You may remember the story from 2013 and then again in 2014. Two experiments that had been set up in 1944 and 1927 respectively finally showed results. The experiments were (indeed are, they are still going) very similar and concerned watching pitch (which is a derivative of tar) drop from a funnel. Pitch is used to waterproof boats and appears to us almost solid at room temperature although it is actually a liquid but with an extremely high viscosity. To put this into perspective, at room temperature coffee has a viscosity similar to water at about 0.001 Pa s, liquid honey has a viscosity of about 10 Pa s, but this tar has a viscosity of 20 000 000 Pa s. The experiments involved pouring this tar into a funnel and then waiting, and waiting, for it to drip. Both experiments seem to drip only approximately once a decade but until 2013 (and 2014 for the other experiment), the actual drop had never been seen. Both experiments are now building their droplets again and we await the next drop in the 2020s.

Imagine waiting that long for a drip coffee.

coffee Kurasu Kyoto Singapore

Apparent simplicity. The coffee at Kurasu Kyoto Singapore

But then a second thought, there is currently a lot of angst, particularly about automation and our environmental and/or political situations, as if they are something from outside ourselves being imposed upon us. To some extent it is true that we are not in control over many things happening around us. But in our feeling of powerlessness, are we resigning more than we ought to of our responsibility for the power that we do have? It was something that deeply concerned Romano Guardini in his essay “Power and Responsibility”¹. To use the example of automation and the pour over. Guardini argues that people become poorer as they become more distant from the results of their work (e.g. by automating the pour over coffee with a machine). And that the better the machine, the “fewer the possibilities for personal creativeness”¹ that the barista would have. For Guardini, this has consequences for the human being for both barista and customer. The barista clearly loses the element of their creativity when preparing a pour over with a machine but the customer too is affected by the loss of a personal contact, possible only through individually created things. Rather than celebrating each other as individuals we become consumers with tastes “dictated by mass production”¹ and people who produce only what the “machine allows”. To respond to the challenges of our contemporary society involves discovering where we each have responsibility and exercising it, no matter how small or large that responsibility seems (to us) to be.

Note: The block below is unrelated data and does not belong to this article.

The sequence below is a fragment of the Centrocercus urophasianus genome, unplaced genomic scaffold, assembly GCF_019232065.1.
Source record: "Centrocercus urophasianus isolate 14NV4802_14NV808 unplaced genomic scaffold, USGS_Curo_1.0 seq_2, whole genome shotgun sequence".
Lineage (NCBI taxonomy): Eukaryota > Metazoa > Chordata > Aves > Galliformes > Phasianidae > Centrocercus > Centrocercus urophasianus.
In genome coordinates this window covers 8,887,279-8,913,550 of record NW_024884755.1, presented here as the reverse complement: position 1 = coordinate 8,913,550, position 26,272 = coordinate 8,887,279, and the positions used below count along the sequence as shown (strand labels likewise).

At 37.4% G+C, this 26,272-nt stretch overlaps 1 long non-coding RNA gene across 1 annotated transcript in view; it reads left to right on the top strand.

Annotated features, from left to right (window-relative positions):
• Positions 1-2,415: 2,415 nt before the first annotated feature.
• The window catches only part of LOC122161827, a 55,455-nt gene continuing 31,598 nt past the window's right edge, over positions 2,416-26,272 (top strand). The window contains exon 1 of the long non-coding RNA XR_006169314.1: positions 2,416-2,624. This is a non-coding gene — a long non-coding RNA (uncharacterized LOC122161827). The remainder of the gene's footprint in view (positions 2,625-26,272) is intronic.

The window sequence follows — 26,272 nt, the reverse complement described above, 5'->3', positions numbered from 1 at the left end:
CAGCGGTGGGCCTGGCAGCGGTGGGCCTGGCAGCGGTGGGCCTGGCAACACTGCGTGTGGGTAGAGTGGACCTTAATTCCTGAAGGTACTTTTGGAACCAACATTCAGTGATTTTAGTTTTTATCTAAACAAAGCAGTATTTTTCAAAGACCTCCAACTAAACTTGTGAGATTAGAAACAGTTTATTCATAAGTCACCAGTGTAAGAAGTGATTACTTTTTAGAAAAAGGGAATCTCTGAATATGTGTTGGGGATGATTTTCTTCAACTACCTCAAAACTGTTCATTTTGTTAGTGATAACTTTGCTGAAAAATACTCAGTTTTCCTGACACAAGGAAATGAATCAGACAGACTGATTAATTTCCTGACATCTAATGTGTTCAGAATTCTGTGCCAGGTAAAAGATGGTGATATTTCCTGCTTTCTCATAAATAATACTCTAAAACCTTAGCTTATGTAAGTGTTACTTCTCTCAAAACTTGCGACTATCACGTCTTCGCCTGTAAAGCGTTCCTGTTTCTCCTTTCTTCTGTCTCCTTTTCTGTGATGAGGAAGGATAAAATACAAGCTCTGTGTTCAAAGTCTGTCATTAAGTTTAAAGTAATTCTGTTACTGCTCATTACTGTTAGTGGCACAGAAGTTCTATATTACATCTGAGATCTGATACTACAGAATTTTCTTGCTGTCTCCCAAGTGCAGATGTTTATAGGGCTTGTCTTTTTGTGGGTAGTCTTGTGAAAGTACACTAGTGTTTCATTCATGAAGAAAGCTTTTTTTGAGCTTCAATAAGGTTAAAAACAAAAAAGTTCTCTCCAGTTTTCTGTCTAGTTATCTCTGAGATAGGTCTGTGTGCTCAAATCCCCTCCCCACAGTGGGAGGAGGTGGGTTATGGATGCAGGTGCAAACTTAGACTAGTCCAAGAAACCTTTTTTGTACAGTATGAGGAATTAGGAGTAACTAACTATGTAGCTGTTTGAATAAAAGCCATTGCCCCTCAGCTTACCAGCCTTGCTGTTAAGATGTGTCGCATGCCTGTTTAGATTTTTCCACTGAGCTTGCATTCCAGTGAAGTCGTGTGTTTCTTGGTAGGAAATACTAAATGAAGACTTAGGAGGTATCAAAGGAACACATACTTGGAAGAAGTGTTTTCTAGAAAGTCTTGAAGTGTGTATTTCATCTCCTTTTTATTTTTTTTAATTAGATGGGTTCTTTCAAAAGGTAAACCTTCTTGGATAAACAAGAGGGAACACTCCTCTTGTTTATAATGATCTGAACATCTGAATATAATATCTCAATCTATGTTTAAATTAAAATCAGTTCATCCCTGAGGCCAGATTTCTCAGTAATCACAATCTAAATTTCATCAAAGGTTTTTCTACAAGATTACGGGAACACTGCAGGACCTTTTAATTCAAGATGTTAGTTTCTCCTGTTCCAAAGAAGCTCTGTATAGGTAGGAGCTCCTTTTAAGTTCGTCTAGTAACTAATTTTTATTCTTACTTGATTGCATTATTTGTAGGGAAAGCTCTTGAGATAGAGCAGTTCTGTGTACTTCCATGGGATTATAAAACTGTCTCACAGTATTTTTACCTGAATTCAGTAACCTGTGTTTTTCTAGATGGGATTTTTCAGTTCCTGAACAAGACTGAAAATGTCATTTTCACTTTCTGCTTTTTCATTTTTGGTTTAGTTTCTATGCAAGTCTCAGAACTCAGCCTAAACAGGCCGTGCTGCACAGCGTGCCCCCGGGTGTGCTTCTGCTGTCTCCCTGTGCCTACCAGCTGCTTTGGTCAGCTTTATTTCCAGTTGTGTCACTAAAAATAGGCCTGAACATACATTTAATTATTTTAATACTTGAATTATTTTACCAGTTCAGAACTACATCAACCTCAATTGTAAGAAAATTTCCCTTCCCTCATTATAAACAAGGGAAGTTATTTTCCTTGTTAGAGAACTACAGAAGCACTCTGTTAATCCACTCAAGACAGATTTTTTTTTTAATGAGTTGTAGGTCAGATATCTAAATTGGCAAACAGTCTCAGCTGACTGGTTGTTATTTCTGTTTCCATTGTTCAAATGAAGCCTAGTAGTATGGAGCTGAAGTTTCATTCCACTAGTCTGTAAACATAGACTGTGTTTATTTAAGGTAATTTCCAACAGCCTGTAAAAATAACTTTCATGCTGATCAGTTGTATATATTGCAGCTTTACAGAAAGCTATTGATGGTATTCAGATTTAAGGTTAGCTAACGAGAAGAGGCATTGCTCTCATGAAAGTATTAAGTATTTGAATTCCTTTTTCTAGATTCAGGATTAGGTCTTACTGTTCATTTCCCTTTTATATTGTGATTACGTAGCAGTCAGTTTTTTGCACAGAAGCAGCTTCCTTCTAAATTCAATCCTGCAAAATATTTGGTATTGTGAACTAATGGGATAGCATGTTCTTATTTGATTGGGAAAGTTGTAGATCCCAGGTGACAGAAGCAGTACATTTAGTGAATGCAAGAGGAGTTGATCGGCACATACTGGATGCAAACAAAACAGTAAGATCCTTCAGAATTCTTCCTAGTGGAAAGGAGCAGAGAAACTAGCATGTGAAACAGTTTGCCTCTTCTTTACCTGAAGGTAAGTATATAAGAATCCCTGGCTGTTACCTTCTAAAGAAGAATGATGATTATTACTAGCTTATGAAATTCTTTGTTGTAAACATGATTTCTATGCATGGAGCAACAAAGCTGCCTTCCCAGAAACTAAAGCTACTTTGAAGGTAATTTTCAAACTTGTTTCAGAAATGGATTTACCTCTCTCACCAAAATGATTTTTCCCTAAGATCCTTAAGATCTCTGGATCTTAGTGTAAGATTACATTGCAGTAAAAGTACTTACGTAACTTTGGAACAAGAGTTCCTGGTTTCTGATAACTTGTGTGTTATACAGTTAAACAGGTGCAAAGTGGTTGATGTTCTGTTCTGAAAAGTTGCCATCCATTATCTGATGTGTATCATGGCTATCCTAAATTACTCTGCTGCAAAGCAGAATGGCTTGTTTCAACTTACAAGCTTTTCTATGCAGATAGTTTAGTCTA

Which is somehow resonant with the interview that one of the Kyoto based baristas at Kurasu Kyoto gave that was recently circulated by Perfect Daily Grind. Asked what was her preferred brewing method, she replied it was the V60 because of the control that the individual barista could gain over the flavour of the cup merely by tweaking some of the details of the pour. A knowledgable art rather than a technology. And it is precisely this knowledgable art that you can see carefully and excellently practised in the Singapore branch.

Kurasu Kyoto (Singapore) is at 331 North Bridge Road, Odeon Towers, #02-01

“Power and Responsibility” in “The End of the Modern World”, Romano Guardini. ISI books, (2001)

 

Now you see it now you don’t at Bond St Coffee, Brighton

Outside Bond St Coffee Brighton

Bond St on Bond St, Brighton

A couple of weeks back, I tried the lovely Bond St. Coffee in Brighton on the recommendation of @paullovestea from Twitter. It was a Saturday with good weather and it turns out that this particular café is (understandably) very popular and so, sadly, to begin with we could only sit outside. That said, it was a lovely spring day (sunny but a bit chilly) and so it was quite pleasant to watch the world go by (or at least Bond St) while savouring a well made pour-over coffee. All around the café, the street decoration hinted at times past. Across the road what was obviously a pub in times gone by has turned into an oddities store. Air vents to a space underneath the window seating area in Bond Street café itself suggested an old storage space. A seat in the window appeared to have been re-cycled from an old bus seat.